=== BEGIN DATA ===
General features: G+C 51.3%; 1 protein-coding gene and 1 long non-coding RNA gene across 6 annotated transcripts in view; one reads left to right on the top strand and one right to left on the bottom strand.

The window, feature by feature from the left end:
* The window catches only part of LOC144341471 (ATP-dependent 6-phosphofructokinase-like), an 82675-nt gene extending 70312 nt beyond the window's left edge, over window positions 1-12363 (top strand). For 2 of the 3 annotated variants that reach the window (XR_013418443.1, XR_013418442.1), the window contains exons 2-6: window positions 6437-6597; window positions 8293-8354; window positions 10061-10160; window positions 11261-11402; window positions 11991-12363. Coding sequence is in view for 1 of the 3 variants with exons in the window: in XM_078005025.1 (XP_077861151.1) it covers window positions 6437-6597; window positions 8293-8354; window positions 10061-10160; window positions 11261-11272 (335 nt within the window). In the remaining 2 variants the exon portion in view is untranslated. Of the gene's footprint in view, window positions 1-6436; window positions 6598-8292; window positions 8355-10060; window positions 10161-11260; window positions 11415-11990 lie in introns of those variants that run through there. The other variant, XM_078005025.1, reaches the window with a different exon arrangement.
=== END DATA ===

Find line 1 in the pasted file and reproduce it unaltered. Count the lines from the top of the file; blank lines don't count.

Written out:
General features: G+C 51.3%; 1 protein-coding gene and 1 long non-coding RNA gene across 6 annotated transcripts in view; one reads left to right on the top strand and one right to left on the bottom strand.